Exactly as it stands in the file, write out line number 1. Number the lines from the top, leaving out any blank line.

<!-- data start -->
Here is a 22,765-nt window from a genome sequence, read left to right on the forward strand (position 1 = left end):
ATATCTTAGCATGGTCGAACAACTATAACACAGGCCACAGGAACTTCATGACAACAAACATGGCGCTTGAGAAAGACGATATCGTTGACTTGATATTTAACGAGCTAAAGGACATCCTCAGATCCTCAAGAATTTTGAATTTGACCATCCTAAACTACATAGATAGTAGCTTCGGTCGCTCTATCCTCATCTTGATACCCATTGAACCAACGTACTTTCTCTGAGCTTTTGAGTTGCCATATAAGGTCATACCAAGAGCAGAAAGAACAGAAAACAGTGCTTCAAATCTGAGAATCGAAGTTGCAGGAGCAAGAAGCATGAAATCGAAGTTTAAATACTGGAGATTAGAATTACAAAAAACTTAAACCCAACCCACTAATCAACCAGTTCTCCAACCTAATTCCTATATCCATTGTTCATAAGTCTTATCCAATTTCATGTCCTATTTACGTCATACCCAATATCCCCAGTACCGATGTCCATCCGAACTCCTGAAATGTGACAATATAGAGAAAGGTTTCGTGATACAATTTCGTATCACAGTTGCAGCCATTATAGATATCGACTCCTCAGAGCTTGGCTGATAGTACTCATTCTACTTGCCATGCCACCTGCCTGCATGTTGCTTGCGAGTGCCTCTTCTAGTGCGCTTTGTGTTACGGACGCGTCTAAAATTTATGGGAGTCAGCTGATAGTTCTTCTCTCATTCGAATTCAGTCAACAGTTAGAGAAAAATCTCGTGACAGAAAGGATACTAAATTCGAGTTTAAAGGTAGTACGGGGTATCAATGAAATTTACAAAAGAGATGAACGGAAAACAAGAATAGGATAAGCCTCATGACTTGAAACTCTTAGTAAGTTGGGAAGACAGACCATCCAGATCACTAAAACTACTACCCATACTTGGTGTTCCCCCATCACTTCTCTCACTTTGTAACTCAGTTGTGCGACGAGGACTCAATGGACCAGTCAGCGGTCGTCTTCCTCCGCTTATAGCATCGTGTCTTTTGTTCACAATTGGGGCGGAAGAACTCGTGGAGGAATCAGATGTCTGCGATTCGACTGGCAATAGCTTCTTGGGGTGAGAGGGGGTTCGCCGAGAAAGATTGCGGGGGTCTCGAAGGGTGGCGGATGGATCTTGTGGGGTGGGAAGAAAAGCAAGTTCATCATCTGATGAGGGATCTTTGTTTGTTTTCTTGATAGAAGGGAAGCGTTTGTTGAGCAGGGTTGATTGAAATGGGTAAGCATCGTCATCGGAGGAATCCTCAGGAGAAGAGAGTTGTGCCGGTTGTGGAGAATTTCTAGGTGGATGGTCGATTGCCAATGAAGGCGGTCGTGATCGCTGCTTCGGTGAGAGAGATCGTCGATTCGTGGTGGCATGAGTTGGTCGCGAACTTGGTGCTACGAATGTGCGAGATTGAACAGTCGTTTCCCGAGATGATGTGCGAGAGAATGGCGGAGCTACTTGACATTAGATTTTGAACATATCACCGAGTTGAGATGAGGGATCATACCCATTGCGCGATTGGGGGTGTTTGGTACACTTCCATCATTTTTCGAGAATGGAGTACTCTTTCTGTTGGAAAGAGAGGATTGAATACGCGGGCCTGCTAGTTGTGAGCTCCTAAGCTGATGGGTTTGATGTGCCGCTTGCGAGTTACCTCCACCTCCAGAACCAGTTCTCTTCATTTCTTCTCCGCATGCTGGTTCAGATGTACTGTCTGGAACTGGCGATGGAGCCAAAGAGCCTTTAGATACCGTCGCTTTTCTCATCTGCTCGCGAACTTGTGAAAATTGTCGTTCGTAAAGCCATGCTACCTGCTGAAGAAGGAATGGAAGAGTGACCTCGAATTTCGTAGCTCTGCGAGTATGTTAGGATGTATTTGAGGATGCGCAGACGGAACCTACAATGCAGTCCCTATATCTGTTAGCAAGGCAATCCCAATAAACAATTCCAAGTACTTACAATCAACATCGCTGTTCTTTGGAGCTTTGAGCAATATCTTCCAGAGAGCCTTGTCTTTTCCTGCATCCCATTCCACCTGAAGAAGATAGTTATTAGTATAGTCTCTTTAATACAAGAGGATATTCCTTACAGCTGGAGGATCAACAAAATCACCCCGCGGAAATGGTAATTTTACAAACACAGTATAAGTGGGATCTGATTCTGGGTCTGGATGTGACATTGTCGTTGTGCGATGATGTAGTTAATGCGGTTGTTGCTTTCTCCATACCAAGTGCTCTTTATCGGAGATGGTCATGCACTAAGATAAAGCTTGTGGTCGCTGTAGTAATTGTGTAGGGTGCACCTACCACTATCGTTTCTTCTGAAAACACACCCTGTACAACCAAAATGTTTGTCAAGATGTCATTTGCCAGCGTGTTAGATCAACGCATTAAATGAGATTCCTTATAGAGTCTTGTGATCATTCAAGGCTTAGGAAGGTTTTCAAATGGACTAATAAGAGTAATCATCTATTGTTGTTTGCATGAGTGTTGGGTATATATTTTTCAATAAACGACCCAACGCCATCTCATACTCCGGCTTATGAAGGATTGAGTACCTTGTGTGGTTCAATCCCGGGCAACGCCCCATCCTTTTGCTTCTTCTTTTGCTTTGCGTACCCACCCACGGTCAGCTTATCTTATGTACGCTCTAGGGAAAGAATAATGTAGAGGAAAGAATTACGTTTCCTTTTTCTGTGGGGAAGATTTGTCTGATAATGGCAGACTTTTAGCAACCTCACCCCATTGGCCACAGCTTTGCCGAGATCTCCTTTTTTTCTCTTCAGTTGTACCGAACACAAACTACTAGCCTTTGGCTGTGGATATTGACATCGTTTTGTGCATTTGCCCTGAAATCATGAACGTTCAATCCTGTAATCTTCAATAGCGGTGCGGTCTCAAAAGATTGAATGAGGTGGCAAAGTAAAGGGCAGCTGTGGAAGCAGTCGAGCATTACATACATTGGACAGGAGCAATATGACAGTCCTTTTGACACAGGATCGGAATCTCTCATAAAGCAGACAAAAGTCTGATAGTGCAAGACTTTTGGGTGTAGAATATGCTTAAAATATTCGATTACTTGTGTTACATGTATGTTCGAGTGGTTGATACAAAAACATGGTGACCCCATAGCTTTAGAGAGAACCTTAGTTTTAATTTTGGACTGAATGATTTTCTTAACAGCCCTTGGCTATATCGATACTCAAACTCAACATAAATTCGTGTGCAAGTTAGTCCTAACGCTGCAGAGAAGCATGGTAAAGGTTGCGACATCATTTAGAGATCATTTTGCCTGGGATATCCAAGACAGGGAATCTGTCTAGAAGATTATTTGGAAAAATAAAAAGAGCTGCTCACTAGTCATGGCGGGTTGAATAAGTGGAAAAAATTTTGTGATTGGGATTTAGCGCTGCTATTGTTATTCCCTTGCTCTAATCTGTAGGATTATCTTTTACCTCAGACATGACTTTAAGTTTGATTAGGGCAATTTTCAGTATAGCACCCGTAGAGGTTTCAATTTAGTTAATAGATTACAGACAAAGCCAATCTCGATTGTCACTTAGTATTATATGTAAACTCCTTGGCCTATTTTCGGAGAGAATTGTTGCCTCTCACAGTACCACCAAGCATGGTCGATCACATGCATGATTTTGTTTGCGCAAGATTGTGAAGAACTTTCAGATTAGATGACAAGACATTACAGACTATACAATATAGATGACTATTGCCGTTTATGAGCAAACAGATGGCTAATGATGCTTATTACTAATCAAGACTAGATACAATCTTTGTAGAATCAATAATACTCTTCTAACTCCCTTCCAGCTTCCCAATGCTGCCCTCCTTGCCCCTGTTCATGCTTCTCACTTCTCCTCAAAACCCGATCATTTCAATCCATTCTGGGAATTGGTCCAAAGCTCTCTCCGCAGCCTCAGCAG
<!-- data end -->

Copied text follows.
Here is a 22,765-nt window from a genome sequence, read left to right on the forward strand (position 1 = left end):